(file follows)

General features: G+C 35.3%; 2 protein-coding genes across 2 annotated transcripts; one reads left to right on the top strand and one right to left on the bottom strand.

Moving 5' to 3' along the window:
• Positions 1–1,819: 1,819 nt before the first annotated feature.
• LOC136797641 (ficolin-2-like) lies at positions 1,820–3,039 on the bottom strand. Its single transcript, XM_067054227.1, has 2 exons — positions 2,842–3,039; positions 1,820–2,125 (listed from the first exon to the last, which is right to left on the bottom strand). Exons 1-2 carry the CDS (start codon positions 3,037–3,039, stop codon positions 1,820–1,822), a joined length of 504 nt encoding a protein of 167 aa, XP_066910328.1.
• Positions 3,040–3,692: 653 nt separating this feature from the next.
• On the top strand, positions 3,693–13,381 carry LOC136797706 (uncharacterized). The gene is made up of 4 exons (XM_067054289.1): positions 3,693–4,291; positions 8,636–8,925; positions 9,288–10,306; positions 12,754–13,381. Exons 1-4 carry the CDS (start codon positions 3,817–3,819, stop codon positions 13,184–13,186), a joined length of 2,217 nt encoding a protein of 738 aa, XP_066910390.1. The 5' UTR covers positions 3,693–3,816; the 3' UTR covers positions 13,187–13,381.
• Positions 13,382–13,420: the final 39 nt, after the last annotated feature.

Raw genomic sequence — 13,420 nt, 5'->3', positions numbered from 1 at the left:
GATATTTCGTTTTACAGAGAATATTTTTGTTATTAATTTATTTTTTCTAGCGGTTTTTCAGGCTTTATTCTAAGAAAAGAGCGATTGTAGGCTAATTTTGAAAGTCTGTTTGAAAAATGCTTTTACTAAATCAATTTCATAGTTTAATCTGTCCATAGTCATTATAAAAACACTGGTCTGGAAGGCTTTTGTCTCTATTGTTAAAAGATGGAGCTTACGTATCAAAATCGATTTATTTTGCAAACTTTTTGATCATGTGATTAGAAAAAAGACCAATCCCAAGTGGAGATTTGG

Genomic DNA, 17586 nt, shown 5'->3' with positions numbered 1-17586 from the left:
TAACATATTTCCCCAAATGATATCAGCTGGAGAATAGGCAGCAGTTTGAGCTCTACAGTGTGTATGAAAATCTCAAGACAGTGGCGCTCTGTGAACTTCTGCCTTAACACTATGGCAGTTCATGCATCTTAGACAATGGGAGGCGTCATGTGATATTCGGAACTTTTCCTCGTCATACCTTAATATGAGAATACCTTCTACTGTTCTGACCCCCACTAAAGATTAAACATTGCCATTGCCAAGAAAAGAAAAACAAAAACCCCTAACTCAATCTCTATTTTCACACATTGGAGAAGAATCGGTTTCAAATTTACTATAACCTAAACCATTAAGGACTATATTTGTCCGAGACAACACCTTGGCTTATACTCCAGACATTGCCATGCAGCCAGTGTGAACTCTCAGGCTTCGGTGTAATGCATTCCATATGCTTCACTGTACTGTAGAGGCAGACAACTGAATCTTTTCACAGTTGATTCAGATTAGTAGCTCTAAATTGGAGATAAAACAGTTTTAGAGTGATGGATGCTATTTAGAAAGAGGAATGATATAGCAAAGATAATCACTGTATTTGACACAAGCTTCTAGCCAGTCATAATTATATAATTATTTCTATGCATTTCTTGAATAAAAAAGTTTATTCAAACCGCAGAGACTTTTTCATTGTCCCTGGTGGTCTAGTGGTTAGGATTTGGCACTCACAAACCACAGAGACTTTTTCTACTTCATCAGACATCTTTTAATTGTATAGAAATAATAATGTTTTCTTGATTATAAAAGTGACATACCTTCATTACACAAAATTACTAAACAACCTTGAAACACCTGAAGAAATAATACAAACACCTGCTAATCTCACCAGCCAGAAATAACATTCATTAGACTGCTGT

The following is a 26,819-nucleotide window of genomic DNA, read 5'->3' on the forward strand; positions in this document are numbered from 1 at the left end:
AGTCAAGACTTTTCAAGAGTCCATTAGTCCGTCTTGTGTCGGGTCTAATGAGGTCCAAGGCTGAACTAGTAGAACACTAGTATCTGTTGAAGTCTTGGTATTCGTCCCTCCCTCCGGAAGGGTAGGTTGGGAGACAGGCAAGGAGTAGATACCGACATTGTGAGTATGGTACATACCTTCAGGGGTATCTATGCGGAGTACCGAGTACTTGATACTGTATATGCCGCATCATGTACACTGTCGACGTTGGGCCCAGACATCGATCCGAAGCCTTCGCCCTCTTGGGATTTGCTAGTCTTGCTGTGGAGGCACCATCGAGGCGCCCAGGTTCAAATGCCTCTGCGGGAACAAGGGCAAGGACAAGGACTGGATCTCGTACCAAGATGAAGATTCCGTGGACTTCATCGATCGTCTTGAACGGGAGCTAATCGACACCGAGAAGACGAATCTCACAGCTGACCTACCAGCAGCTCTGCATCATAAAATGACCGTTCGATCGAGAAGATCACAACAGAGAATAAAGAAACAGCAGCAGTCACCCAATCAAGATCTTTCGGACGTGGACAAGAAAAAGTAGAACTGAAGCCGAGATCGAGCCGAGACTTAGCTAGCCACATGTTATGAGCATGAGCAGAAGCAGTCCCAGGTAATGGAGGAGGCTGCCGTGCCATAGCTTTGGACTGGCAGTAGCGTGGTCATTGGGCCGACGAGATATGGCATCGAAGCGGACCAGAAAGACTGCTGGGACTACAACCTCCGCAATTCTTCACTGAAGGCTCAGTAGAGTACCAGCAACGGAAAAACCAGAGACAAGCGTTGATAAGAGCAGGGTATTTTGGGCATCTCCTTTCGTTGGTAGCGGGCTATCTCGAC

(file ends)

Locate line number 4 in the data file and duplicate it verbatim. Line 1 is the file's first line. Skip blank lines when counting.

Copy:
• LOC136797641 (ficolin-2-like) lies at positions 1,820–3,039 on the bottom strand. Its single transcript, XM_067054227.1, has 2 exons — positions 2,842–3,039; positions 1,820–2,125 (listed from the first exon to the last, which is right to left on the bottom strand). Exons 1-2 carry the CDS (start codon positions 3,037–3,039, stop codon positions 1,820–1,822), a joined length of 504 nt encoding a protein of 167 aa, XP_066910328.1.